San José, Costa Rica, since 1956

Termites Threaten National Theater

Behind the ornate walls and gilt furnishings of the National Theater, the crown jewel of Costa Rican architecture, armies of termites threaten to slowly swallow up a structure that contains more than 100 years of cultural history.

Faced with the challenge of combating this plague with a method that will not damage the building s interior design, gold-plated decorations and delicate artwork, an investigation by tropical biologist Gavrielle Murillo has led to the creation of a natural pesticide she promises will result in a 100% termite mortality rate.

The environmentally friendly pesticide, whose active ingredient is a fungus, can exterminate the termites at the theater in three days without harmful side effects, Murillo said.

To fund the fungus fumigation, a team of companies led by Microsoft Costa Rica is expected to launch a nationwide campaign today that aims to collect ¢20 million (approximately $39,000), according to National Theater General Manager Samuel Rovinski.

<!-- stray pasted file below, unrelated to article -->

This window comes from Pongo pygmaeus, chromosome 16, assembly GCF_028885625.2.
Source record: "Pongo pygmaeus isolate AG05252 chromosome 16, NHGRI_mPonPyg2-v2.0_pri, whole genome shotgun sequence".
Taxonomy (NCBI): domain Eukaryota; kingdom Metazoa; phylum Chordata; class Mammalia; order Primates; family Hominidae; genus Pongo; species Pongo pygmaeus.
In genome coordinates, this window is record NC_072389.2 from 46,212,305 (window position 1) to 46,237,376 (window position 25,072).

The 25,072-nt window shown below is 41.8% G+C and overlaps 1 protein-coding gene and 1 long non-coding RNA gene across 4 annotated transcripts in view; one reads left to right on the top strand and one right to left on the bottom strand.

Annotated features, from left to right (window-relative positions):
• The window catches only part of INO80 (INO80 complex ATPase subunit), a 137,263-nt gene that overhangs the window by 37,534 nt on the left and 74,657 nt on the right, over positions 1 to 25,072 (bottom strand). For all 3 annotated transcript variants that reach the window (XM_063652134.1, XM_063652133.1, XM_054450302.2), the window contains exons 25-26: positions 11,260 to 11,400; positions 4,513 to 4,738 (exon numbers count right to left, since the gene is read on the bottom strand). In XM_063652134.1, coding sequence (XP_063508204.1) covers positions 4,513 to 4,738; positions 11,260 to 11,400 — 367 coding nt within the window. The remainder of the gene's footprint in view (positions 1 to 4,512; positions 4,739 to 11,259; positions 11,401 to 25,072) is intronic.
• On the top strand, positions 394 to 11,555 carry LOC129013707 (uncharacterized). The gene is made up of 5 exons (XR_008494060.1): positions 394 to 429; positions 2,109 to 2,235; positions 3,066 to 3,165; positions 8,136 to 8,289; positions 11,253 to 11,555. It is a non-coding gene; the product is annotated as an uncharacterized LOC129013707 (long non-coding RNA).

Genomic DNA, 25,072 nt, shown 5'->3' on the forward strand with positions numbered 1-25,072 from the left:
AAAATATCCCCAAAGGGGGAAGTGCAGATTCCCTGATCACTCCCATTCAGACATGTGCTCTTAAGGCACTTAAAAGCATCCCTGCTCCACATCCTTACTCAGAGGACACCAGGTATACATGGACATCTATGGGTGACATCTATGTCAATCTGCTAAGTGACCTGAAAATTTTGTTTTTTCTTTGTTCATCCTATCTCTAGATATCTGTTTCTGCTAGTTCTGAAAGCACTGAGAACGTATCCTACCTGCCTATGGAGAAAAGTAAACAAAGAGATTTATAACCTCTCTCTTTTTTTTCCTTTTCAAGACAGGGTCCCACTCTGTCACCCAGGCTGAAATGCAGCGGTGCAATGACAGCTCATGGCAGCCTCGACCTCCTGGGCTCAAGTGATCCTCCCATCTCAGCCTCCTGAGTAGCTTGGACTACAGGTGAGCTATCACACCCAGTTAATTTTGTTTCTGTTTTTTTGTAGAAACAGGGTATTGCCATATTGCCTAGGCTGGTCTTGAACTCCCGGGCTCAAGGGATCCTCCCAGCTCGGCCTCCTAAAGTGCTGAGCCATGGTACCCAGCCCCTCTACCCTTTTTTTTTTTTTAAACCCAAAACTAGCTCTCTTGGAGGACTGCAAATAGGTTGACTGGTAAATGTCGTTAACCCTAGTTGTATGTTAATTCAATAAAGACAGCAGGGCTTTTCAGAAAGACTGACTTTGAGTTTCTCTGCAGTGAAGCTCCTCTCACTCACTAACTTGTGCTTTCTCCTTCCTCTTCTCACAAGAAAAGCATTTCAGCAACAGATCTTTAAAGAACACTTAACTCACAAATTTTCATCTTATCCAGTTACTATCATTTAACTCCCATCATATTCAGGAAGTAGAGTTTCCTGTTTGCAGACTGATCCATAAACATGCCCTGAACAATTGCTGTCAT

Funds will go toward the purchase of equipment for pest detection, production and application of the natural pesticide, and employee salaries, according to Murillo. She said she could not yet reveal details because the budget is tentative, but plans to announce spending plans at a press conference after the fundraising campaign ends.

The plague eating up Costa Rica s most renowned theater, located in the heart of San José, is for the most part invisible, Rovinski told The Tico Times, though they do shed their wings and scatter little balls of excrement around the building.

Nevertheless, the termites have severely damaged wooden beams, canvas frames,

paintings, floors, furnishings, a piano, handrails and doors, among other things. Theater officials speculate these insects have been feeding on the building for the past century, and that the species was lodged in the wood from which the theater was built, Rovinski told The Tico Times this week. The building was completed in 1897. Before Murillo came on the scene, the theater fumigated to eliminate this and other pests that commonly affect buildings in Costa Rica, such as cockroaches.

Although fumigations killed the termites, the problem was never completely eradicated.